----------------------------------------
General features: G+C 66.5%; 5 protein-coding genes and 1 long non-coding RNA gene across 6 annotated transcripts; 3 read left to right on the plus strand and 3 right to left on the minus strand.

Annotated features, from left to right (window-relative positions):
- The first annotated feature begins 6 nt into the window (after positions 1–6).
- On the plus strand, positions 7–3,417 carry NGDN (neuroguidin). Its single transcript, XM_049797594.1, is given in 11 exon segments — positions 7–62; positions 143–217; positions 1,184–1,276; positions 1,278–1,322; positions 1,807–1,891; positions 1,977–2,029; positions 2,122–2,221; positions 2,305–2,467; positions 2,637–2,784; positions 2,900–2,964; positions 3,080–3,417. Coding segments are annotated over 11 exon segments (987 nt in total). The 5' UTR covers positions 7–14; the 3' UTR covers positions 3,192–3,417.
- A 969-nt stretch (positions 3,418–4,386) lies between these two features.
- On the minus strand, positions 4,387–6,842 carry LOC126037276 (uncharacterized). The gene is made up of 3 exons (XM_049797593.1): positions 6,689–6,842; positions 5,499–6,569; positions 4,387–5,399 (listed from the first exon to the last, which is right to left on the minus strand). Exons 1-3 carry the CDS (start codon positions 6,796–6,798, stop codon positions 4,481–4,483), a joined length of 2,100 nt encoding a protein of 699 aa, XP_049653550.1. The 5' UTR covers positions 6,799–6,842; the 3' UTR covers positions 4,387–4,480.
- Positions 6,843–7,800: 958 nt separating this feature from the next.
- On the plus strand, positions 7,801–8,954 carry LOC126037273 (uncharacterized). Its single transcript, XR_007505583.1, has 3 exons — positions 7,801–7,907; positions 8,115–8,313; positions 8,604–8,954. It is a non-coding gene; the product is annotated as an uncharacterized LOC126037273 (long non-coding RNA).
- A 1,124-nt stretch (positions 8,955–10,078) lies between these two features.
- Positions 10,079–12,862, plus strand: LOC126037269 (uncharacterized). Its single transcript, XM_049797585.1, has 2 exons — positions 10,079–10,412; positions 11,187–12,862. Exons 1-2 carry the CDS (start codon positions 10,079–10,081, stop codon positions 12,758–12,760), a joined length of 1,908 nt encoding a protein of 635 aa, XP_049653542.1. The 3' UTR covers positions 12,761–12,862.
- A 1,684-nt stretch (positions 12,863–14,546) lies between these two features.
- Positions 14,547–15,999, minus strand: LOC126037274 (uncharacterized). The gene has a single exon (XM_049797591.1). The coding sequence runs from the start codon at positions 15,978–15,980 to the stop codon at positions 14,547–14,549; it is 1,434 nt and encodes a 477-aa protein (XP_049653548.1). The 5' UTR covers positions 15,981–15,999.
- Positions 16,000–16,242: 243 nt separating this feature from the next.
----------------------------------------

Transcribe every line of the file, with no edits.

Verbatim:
General features: G+C 66.5%; 5 protein-coding genes and 1 long non-coding RNA gene across 6 annotated transcripts; 3 read left to right on the plus strand and 3 right to left on the minus strand.

Annotated features, from left to right (window-relative positions):
- The first annotated feature begins 6 nt into the window (after positions 1–6).
- On the plus strand, positions 7–3,417 carry NGDN (neuroguidin). Its single transcript, XM_049797594.1, is given in 11 exon segments — positions 7–62; positions 143–217; positions 1,184–1,276; positions 1,278–1,322; positions 1,807–1,891; positions 1,977–2,029; positions 2,122–2,221; positions 2,305–2,467; positions 2,637–2,784; positions 2,900–2,964; positions 3,080–3,417. Coding segments are annotated over 11 exon segments (987 nt in total). The 5' UTR covers positions 7–14; the 3' UTR covers positions 3,192–3,417.
- A 969-nt stretch (positions 3,418–4,386) lies between these two features.
- On the minus strand, positions 4,387–6,842 carry LOC126037276 (uncharacterized). The gene is made up of 3 exons (XM_049797593.1): positions 6,689–6,842; positions 5,499–6,569; positions 4,387–5,399 (listed from the first exon to the last, which is right to left on the minus strand). Exons 1-3 carry the CDS (start codon positions 6,796–6,798, stop codon positions 4,481–4,483), a joined length of 2,100 nt encoding a protein of 699 aa, XP_049653550.1. The 5' UTR covers positions 6,799–6,842; the 3' UTR covers positions 4,387–4,480.
- Positions 6,843–7,800: 958 nt separating this feature from the next.
- On the plus strand, positions 7,801–8,954 carry LOC126037273 (uncharacterized). Its single transcript, XR_007505583.1, has 3 exons — positions 7,801–7,907; positions 8,115–8,313; positions 8,604–8,954. It is a non-coding gene; the product is annotated as an uncharacterized LOC126037273 (long non-coding RNA).
- A 1,124-nt stretch (positions 8,955–10,078) lies between these two features.
- Positions 10,079–12,862, plus strand: LOC126037269 (uncharacterized). Its single transcript, XM_049797585.1, has 2 exons — positions 10,079–10,412; positions 11,187–12,862. Exons 1-2 carry the CDS (start codon positions 10,079–10,081, stop codon positions 12,758–12,760), a joined length of 1,908 nt encoding a protein of 635 aa, XP_049653542.1. The 3' UTR covers positions 12,761–12,862.
- A 1,684-nt stretch (positions 12,863–14,546) lies between these two features.
- Positions 14,547–15,999, minus strand: LOC126037274 (uncharacterized). The gene has a single exon (XM_049797591.1). The coding sequence runs from the start codon at positions 15,978–15,980 to the stop codon at positions 14,547–14,549; it is 1,434 nt and encodes a 477-aa protein (XP_049653548.1). The 5' UTR covers positions 15,981–15,999.
- Positions 16,000–16,242: 243 nt separating this feature from the next.